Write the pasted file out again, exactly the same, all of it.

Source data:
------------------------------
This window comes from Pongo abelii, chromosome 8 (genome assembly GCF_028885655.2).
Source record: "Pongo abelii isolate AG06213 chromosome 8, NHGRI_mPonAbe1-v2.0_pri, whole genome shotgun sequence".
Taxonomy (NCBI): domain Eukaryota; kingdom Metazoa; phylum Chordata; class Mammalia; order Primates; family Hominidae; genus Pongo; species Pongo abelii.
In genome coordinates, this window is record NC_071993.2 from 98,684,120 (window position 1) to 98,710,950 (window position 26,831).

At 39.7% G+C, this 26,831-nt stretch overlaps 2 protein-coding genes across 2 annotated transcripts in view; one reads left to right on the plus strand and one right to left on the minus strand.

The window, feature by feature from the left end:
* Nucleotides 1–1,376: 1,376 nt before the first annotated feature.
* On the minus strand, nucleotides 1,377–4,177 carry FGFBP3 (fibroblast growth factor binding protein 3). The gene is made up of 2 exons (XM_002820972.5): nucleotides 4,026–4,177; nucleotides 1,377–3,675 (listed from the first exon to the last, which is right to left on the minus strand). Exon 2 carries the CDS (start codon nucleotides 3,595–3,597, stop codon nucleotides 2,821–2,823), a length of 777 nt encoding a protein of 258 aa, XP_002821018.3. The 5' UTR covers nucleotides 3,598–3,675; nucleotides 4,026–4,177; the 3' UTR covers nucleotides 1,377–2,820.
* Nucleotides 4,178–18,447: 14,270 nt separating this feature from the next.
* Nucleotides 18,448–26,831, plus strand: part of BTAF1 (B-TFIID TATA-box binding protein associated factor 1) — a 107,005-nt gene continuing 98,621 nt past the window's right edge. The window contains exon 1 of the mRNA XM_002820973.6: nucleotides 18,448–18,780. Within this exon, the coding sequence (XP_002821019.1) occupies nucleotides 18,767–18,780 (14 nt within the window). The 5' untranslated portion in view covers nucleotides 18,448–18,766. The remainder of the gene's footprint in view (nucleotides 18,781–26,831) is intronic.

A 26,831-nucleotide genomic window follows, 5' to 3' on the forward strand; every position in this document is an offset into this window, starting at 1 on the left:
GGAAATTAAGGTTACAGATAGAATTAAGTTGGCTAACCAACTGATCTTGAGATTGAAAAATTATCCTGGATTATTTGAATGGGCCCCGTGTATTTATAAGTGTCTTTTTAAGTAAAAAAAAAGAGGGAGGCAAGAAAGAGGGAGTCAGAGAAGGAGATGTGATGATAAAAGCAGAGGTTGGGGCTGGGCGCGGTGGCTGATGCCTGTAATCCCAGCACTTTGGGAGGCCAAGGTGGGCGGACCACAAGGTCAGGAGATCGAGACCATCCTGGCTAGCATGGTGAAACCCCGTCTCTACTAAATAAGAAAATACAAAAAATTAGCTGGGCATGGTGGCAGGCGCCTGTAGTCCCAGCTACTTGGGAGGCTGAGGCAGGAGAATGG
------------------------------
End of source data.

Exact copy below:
This window comes from Pongo abelii, chromosome 8 (genome assembly GCF_028885655.2).
Source record: "Pongo abelii isolate AG06213 chromosome 8, NHGRI_mPonAbe1-v2.0_pri, whole genome shotgun sequence".
Taxonomy (NCBI): domain Eukaryota; kingdom Metazoa; phylum Chordata; class Mammalia; order Primates; family Hominidae; genus Pongo; species Pongo abelii.
In genome coordinates, this window is record NC_071993.2 from 98,684,120 (window position 1) to 98,710,950 (window position 26,831).

At 39.7% G+C, this 26,831-nt stretch overlaps 2 protein-coding genes across 2 annotated transcripts in view; one reads left to right on the plus strand and one right to left on the minus strand.

The window, feature by feature from the left end:
* Nucleotides 1–1,376: 1,376 nt before the first annotated feature.
* On the minus strand, nucleotides 1,377–4,177 carry FGFBP3 (fibroblast growth factor binding protein 3). The gene is made up of 2 exons (XM_002820972.5): nucleotides 4,026–4,177; nucleotides 1,377–3,675 (listed from the first exon to the last, which is right to left on the minus strand). Exon 2 carries the CDS (start codon nucleotides 3,595–3,597, stop codon nucleotides 2,821–2,823), a length of 777 nt encoding a protein of 258 aa, XP_002821018.3. The 5' UTR covers nucleotides 3,598–3,675; nucleotides 4,026–4,177; the 3' UTR covers nucleotides 1,377–2,820.
* Nucleotides 4,178–18,447: 14,270 nt separating this feature from the next.
* Nucleotides 18,448–26,831, plus strand: part of BTAF1 (B-TFIID TATA-box binding protein associated factor 1) — a 107,005-nt gene continuing 98,621 nt past the window's right edge. The window contains exon 1 of the mRNA XM_002820973.6: nucleotides 18,448–18,780. Within this exon, the coding sequence (XP_002821019.1) occupies nucleotides 18,767–18,780 (14 nt within the window). The 5' untranslated portion in view covers nucleotides 18,448–18,766. The remainder of the gene's footprint in view (nucleotides 18,781–26,831) is intronic.

A 26,831-nucleotide genomic window follows, 5' to 3' on the forward strand; every position in this document is an offset into this window, starting at 1 on the left:
GGAAATTAAGGTTACAGATAGAATTAAGTTGGCTAACCAACTGATCTTGAGATTGAAAAATTATCCTGGATTATTTGAATGGGCCCCGTGTATTTATAAGTGTCTTTTTAAGTAAAAAAAAAGAGGGAGGCAAGAAAGAGGGAGTCAGAGAAGGAGATGTGATGATAAAAGCAGAGGTTGGGGCTGGGCGCGGTGGCTGATGCCTGTAATCCCAGCACTTTGGGAGGCCAAGGTGGGCGGACCACAAGGTCAGGAGATCGAGACCATCCTGGCTAGCATGGTGAAACCCCGTCTCTACTAAATAAGAAAATACAAAAAATTAGCTGGGCATGGTGGCAGGCGCCTGTAGTCCCAGCTACTTGGGAGGCTGAGGCAGGAGAATGG